An obvious indication that the COVID-19 figures are not what they once were: The absence of trustworthy information has forced organisations that many people had depended on as the finest sources for up-to-date information on the coronavirus pandemic to reduce their reporting.
Systems for recording COVID-19 tests, cases, and other data have been updated by Johns Hopkins University and the Institute for Health Metrics and Evaluation at the University of Washington.
Johns Hopkins data scientists changed from updating their statistics and forecasts once an hour to once a day, seven days a week. The decision was made since the number of formally reported instances significantly decreased as more people started using home tests in place of in-person exams.
According to Beth Blauer, data lead for the Johns Hopkins Coronavirus Resource Center, “Testing data has been problematic for some time, but the utility of official state testing results has been greatly diminished by the widespread use of at-home COVID tests, which are not tracked in most government data.”
Hopkins has ceased disclosing test results and positivity rates for each state as a result. The website’s present content will continue to be visible, but it won’t be updated going forward.
What You Can’t Count, You Can’t Track
In general, there is less time left now. When information is accessible, Blauer adds, it can occasionally be ambiguous or inconsistent. More than half of states now only provide data on immunizations, testing, cases, and deaths once every week.
And experts say it is an issue.
Dr. Eric Topol, director of the Scripps Research Translational Institute in La Jolla, California, and editor-in-chief of Medscape, a website for medical professionals that is a sister site to WebMD, says that undercounting is bad because it prevents us from knowing the status of the pandemic, the scope of its spread, or the potential harm it may cause.
The absence of concrete figures is obvious. The New York Times continues to maintain one of the most comprehensive COVID-19 tracking websites of any private institution. However, there are now many caveats.
For instance, the newspaper today indicates that there were no new cases in New York City yesterday.
Yesterday in New York City, no new instances were reported. This can be the result of a delay in reporting instances and doesn’t necessarily imply that no one got sick yesterday, according to a note on the website.
Researchers can still look to the number of people hospitalized with SARS-CoV-2 infection and track COVID-19 deaths, because that data is still tracked. But those factors don’t get as close to a big picture like the positive case reports from large-scale testing sites earlier in the pandemic.
Further clouding the situation are the summer 2022 surge and vaccination rates, which suggest “considerable immunity” in most states, officials at the Institute for Health Metrics and Evaluation write in a Sept. 9, 2022 COVID-19 Results Briefing.
The briefing authors estimate that 80% of people in the U.S. have received at least one vaccine dose and 70% were fully vaccinated as of Aug. 29. CDC data says much the same.
However, according to University of Washington experts, 95% of Americans have at least once contracted the disease.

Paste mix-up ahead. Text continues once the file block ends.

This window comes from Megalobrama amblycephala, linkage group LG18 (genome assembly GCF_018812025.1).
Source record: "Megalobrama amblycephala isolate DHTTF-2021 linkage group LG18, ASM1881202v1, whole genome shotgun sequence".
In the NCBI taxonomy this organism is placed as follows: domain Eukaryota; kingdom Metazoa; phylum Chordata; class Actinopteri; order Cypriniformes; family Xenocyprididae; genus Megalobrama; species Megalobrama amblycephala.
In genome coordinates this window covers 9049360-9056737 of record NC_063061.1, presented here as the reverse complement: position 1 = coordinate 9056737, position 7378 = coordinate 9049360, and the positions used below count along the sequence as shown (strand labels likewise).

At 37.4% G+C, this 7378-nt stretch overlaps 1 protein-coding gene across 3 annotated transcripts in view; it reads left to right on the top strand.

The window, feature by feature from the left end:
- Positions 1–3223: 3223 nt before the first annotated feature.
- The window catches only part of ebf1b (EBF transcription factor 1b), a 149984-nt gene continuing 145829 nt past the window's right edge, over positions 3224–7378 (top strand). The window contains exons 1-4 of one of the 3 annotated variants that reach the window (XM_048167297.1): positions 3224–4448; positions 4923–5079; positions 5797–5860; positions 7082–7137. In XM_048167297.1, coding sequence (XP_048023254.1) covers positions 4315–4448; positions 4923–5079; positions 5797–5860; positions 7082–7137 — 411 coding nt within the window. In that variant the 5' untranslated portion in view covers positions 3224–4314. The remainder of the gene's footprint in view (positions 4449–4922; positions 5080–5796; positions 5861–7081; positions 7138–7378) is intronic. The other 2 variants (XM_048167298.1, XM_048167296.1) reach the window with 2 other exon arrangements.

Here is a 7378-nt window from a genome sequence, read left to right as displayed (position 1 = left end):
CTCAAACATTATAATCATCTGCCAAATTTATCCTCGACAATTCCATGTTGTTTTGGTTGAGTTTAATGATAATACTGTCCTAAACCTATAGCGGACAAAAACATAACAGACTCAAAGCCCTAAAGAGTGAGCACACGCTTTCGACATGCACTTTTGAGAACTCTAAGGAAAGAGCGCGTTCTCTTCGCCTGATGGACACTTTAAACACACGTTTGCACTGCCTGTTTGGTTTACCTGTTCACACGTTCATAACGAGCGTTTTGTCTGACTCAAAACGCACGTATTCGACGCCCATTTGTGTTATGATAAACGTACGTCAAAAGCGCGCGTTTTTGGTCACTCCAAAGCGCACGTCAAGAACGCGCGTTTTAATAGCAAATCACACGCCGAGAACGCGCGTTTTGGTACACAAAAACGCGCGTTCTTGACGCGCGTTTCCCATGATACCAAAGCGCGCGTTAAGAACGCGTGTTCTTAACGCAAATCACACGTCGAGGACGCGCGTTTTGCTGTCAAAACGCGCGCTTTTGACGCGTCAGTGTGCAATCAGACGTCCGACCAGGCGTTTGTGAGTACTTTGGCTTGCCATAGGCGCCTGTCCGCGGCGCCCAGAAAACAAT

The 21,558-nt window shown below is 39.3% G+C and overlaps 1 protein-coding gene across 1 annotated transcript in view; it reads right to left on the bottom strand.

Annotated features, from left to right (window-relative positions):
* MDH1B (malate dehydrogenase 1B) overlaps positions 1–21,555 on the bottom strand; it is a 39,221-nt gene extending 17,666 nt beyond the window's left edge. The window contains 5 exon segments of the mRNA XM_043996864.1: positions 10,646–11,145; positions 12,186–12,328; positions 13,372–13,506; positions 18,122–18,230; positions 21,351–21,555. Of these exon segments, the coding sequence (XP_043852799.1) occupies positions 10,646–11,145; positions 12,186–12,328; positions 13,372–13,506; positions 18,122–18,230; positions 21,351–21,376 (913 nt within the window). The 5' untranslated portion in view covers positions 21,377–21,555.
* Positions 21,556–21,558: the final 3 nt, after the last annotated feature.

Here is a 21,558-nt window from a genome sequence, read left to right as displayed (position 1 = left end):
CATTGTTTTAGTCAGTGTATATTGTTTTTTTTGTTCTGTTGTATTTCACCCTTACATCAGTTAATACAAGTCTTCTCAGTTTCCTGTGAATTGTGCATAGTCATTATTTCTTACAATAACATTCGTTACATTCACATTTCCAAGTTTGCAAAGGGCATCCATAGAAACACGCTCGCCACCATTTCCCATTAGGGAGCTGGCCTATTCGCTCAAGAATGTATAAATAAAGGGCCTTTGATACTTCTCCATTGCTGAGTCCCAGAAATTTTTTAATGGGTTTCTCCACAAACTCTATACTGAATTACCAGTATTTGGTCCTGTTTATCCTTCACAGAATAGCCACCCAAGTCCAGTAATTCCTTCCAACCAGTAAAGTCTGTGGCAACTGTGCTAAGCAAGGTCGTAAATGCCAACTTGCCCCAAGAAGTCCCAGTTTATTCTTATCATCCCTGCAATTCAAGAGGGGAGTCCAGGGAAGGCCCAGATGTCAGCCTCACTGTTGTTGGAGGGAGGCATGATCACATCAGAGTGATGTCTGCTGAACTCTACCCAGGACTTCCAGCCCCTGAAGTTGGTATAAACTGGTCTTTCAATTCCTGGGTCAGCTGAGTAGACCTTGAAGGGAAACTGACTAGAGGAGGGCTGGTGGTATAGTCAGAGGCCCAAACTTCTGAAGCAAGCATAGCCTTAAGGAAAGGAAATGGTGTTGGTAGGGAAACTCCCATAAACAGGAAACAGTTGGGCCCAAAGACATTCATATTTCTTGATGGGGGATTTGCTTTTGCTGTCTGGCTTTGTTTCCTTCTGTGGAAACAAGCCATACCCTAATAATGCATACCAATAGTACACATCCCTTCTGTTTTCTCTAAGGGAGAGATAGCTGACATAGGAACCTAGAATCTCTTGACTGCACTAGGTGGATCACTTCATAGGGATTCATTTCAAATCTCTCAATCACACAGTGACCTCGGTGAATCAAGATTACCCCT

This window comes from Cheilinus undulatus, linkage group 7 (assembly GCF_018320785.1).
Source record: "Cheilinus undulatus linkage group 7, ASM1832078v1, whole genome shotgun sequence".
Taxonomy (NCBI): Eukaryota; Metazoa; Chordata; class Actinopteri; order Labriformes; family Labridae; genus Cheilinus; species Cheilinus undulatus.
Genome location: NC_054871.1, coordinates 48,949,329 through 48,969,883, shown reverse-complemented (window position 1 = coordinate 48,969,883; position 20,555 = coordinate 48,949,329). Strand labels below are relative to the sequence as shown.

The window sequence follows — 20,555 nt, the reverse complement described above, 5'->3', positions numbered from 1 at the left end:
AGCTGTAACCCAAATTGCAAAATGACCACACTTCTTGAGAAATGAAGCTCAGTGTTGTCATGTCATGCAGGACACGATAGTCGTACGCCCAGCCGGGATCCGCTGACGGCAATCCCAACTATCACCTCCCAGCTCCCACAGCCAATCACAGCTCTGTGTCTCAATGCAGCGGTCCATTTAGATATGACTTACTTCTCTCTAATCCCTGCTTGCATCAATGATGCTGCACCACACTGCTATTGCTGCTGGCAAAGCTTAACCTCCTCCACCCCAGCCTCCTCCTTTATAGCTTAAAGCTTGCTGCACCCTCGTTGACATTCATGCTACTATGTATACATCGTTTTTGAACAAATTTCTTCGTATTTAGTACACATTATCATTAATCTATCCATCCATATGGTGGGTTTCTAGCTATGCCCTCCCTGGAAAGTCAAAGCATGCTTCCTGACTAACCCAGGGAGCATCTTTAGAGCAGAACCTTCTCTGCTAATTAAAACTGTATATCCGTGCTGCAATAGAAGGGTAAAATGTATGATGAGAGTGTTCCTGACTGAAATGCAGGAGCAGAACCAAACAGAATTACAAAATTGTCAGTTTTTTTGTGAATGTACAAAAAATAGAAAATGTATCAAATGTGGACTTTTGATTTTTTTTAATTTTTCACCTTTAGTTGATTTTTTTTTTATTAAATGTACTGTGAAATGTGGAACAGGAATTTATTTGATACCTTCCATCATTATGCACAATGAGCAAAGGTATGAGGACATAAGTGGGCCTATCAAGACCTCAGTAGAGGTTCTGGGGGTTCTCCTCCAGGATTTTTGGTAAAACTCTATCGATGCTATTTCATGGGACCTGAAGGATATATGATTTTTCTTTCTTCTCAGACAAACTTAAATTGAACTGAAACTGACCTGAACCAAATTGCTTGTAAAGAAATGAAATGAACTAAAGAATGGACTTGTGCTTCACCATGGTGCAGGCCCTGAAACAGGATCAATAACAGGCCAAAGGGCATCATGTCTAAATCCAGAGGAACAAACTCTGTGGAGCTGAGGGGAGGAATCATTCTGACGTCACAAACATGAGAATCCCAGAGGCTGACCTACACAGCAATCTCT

The Best Chance at Vaccine Statistics
Johns Hopkins is also altering the way it keeps track of COVID-19 vaccination figures. The network of exclusive sources used by its Coronavirus Resource Center to monitor vaccines is being shut down. They will only use CDC data moving forward for domestic immunisation rates and Our World in Data and the World Health Organization for international immunisation rates.
All things considered, this site, which many used for reliable COVID-19 tracking, has undergone some significant alterations.
One of the best sources for free, almost-real-time pandemic data reporting has been the Johns Hopkins Coronavirus Resource Center. There have been over 1.2 billion page views on its website.
In essence, “Flying Blind”
A top source for continually updated COVID-19 data is the Institute for Health Metrics and Evaluation.
Similar to what happened at Johns Hopkins, Ali Mokdad, PhD, said that “the data is impeding our capability and our ability to follow COVID-19.” The institute began updating statistics once a month in March after initially doing so twice a week throughout the outbreak.
Even with the statistical know-how of its team, “We are having a hard time, quite honestly,” says Mokdad, an epidemiologist and professor of health metrics sciences at the University of Washington. For instance, not all nations report information as frequently or with the same quality.
He advises, “You have to look at your own risk and you have to take care of those around you and in your own community,” in light of the dearth of statistics. That is the public’s message.
More than just home testing, according to Mokdad, is at fault.
For instance, the majority of Omicron infections, such as BA.4, BA.5, and the recently discovered BA.4.6, are symptomless. Therefore, 75% of those who are receiving Omicron don’t exhibit any symptoms and have no need to self-test.
Mokdad claims, “We are essentially flying blind.” In order to track [cases] and decide what needs to be done, “we don’t know how many people are sick in each location.”
Blauer from Johns Hopkins feels that any hasty responses to potential reforms could backfire. When data is accessible in almost real time, public health officials can respond to emerging hotspots more quickly, she claims. “As people spend more time indoors in the fall and winter, many experts predict a potential rise in diseases.”
Therefore, if officials are unable to react quickly to further outbreaks, “we may witness the impact of decreasing government reporting,” she adds.